By Laura Paul, Army Retirement ServicesApril 5, 2011
WASHINGTON (Army News Service, April 4, 2011) -- The Army has scheduled more than 50 Retiree Appreciation Days, or RADs, this year at communities around the world beginning in April and continuing into November.
RADs are one or two-day gatherings, held annually at major installations and other sites, to give retired Soldiers and their families, including survivors, the latest information about the Army and their benefits. Many RADs also include health screenings.
More than a million retired Soldiers, spouses, and survivors of retired Soldiers worldwide are potential customers for RADs, officials said.
At RADs, speakers from installations and Department of the Army report the latest news covering topics such as health care, retired pay, Survivor Benefit Plan law changes, veterans' benefits, social security, military legal aid, and the continuing connection between retired Soldiers and the Army.
Many RADs include health tests such as blood-pressure screening and vision screening, and include representatives from numerous organizations and agencies such as Veterans Affairs. Some feature special events such as a dinner or golf tournament. The installation exchange and commissary often get involved, conducting special sales and other retiree-related events.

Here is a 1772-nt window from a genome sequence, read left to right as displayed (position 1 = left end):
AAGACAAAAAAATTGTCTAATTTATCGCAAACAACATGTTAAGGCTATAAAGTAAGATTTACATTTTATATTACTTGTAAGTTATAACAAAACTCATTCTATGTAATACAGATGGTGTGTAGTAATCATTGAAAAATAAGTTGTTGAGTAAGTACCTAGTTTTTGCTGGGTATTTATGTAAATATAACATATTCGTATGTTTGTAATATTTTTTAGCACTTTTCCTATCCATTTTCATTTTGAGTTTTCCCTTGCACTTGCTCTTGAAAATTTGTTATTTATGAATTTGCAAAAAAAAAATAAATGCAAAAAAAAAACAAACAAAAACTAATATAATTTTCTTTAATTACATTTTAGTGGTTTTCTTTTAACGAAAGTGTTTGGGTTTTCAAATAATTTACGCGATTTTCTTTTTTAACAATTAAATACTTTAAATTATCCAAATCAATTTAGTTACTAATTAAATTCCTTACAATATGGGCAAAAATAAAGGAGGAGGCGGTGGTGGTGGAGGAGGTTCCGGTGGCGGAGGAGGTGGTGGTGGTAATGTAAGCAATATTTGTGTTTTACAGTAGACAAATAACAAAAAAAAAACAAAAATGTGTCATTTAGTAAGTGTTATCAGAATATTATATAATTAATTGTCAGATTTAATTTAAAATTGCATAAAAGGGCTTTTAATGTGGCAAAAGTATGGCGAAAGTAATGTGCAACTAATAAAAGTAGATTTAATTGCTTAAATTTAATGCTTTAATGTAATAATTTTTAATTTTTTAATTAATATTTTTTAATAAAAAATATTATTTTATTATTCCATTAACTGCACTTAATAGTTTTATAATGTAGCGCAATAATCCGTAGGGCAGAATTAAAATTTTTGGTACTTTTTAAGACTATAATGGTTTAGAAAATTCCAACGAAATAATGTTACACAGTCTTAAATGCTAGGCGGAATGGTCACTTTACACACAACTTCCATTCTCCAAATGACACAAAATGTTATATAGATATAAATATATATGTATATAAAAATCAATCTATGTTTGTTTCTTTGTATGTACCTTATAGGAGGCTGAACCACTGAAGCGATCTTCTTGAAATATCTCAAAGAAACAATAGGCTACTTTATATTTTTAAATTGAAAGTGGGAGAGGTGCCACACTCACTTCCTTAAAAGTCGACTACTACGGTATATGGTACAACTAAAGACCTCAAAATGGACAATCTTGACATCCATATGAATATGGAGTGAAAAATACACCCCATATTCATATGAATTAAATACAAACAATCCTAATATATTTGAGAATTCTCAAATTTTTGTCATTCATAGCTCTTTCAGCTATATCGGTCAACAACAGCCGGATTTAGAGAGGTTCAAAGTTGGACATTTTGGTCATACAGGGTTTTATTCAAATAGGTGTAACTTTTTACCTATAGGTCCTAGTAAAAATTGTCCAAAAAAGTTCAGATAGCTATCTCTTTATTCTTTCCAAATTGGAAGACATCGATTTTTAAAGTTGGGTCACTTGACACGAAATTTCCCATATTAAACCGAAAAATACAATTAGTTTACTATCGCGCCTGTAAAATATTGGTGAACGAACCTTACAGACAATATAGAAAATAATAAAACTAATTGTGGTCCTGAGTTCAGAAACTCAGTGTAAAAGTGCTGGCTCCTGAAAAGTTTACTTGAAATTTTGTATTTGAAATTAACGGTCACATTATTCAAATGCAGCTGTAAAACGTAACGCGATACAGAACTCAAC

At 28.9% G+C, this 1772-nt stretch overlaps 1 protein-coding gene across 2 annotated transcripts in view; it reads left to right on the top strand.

RADs are organized by the installation Retirement Service Office, or RSO, often working with the installation retiree council and other retiree and spouse volunteers. Installation retiree councils are groups of military retirees who meet to take on retiree issues, surfacing them to installation leadership and, for service-wide issues, to Army leadership.
"RADs are great events for great people," said John Radke, chief of Army Retirement Services of the Army G-1's Human Resources Policy Directorate. "I've attended RADs worldwide as a guest speaker and found a wealth of information and services at every one. I urge retired Soldiers, spouses, and survivors to make it a priority to attend a RAD."
The first RAD this year is scheduled for Plattsburgh, N.Y., April 23, followed by one at West Point April 30. RADs scheduled for May span the globe from Wiesbaden, Germany, to Fort Wainwright, Alaska, and include several installations in between, to include one at Fort Bragg, N.C., May 13-14.
RADs in June include one at Fort Buchanan, Puerto Rico, and another at Ord Community Center, Calif. July features one at Tobyhanna Army Depot, Pa. August heats up with RADs in Orlando, Fla.; Des Moines, Iowa; one in the "twin cities" of Minnesota and another at Camp Ripley, Minn.
September will bring more than a dozen RADs scheduled from Fort McCoy, Wis., to Camp Humphreys, Korea. And October is prime time for RADs with 23 scheduled from Schofield Barracks, Hawaii to Fort Polk, La.
The current schedule ends with RADs Nov. 5, in San Antonio and at Joint Base Elmendorf-Richardson, Alaska. However, Retirement Services officials said that RADs continue to be added throughout the year and if an installation is not listed on the Army Retirement Services homepage, patrons may want to periodically check it at http://www.armyg1.army.mil/rso/rads.asp.